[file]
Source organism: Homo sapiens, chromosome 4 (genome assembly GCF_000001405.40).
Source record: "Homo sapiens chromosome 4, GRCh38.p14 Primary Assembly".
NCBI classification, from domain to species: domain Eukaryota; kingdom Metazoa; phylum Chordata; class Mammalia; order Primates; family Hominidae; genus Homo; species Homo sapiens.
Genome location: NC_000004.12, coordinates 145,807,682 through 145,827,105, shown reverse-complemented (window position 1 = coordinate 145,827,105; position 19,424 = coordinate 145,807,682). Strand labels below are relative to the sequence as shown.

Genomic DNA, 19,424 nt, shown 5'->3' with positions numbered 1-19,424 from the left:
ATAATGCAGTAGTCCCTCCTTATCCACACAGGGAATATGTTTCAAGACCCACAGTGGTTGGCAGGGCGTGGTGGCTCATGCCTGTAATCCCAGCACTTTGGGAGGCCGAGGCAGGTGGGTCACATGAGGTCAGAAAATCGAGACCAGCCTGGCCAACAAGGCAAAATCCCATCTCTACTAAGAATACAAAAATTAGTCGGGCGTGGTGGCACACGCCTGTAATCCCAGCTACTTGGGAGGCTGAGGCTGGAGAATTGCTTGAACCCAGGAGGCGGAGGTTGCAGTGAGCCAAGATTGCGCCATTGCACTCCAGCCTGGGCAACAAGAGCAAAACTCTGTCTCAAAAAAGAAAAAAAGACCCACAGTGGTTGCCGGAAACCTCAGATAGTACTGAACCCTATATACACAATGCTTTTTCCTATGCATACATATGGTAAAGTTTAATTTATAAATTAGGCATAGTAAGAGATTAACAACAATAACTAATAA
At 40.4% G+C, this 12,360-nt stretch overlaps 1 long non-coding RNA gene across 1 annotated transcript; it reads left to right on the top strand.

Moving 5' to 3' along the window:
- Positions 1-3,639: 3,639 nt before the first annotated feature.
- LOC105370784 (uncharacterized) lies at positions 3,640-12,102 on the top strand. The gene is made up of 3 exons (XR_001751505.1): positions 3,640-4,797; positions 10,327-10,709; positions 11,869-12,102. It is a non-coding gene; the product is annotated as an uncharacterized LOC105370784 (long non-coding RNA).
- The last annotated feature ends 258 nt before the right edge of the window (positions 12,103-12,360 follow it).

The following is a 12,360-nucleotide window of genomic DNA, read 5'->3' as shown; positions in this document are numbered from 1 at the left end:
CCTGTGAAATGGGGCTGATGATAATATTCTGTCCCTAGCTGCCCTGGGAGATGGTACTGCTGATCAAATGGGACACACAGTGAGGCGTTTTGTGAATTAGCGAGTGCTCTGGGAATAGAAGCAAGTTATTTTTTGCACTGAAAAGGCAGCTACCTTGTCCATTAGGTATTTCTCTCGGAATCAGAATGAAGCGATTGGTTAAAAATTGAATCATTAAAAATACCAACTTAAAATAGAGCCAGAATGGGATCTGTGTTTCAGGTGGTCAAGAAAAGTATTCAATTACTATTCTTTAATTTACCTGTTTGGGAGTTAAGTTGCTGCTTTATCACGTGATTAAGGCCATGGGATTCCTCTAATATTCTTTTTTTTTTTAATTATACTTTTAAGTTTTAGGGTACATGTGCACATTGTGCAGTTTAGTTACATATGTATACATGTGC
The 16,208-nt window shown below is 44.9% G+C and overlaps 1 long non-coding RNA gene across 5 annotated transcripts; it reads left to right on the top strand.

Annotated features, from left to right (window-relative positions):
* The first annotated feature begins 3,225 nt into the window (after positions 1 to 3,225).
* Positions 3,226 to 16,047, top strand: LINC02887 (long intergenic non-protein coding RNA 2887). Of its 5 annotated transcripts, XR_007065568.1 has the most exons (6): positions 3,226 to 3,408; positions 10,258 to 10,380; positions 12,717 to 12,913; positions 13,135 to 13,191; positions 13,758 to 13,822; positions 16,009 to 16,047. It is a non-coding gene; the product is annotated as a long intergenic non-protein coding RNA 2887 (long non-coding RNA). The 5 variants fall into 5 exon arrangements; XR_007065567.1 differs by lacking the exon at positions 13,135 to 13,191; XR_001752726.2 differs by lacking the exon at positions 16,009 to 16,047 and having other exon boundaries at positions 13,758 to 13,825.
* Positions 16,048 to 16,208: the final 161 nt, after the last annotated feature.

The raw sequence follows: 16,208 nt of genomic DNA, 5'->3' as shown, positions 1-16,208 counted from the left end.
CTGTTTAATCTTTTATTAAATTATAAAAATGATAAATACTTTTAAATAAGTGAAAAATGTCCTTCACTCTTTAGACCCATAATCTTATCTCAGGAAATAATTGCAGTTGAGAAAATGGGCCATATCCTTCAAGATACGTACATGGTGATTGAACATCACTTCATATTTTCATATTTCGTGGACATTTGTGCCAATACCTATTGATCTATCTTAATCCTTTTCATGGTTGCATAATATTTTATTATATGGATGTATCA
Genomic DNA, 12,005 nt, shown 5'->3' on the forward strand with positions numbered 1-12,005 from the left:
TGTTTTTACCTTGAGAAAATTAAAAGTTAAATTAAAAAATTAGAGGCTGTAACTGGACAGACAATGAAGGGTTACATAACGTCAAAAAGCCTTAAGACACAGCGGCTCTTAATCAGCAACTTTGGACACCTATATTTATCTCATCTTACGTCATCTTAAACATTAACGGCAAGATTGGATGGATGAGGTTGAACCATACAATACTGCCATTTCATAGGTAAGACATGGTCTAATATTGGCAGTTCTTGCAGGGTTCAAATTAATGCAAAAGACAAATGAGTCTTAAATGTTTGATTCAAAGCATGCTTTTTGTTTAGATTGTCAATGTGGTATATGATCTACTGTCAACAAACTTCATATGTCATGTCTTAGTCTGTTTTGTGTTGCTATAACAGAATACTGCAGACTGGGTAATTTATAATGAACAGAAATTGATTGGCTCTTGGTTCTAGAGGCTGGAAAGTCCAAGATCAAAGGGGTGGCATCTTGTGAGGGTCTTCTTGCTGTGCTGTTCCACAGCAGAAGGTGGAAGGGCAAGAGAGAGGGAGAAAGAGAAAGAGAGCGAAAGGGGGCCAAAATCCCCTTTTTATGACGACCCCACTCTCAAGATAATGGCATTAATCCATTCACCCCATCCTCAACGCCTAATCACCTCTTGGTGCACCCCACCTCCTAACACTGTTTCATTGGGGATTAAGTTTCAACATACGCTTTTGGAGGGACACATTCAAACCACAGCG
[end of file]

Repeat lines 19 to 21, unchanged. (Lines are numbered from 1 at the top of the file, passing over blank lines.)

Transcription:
The raw sequence follows: 16,208 nt of genomic DNA, 5'->3' as shown, positions 1-16,208 counted from the left end.
CTGTTTAATCTTTTATTAAATTATAAAAATGATAAATACTTTTAAATAAGTGAAAAATGTCCTTCACTCTTTAGACCCATAATCTTATCTCAGGAAATAATTGCAGTTGAGAAAATGGGCCATATCCTTCAAGATACGTACATGGTGATTGAACATCACTTCATATTTTCATATTTCGTGGACATTTGTGCCAATACCTATTGATCTATCTTAATCCTTTTCATGGTTGCATAATATTTTATTATATGGATGTATCA
Genomic DNA, 12,005 nt, shown 5'->3' on the forward strand with positions numbered 1-12,005 from the left: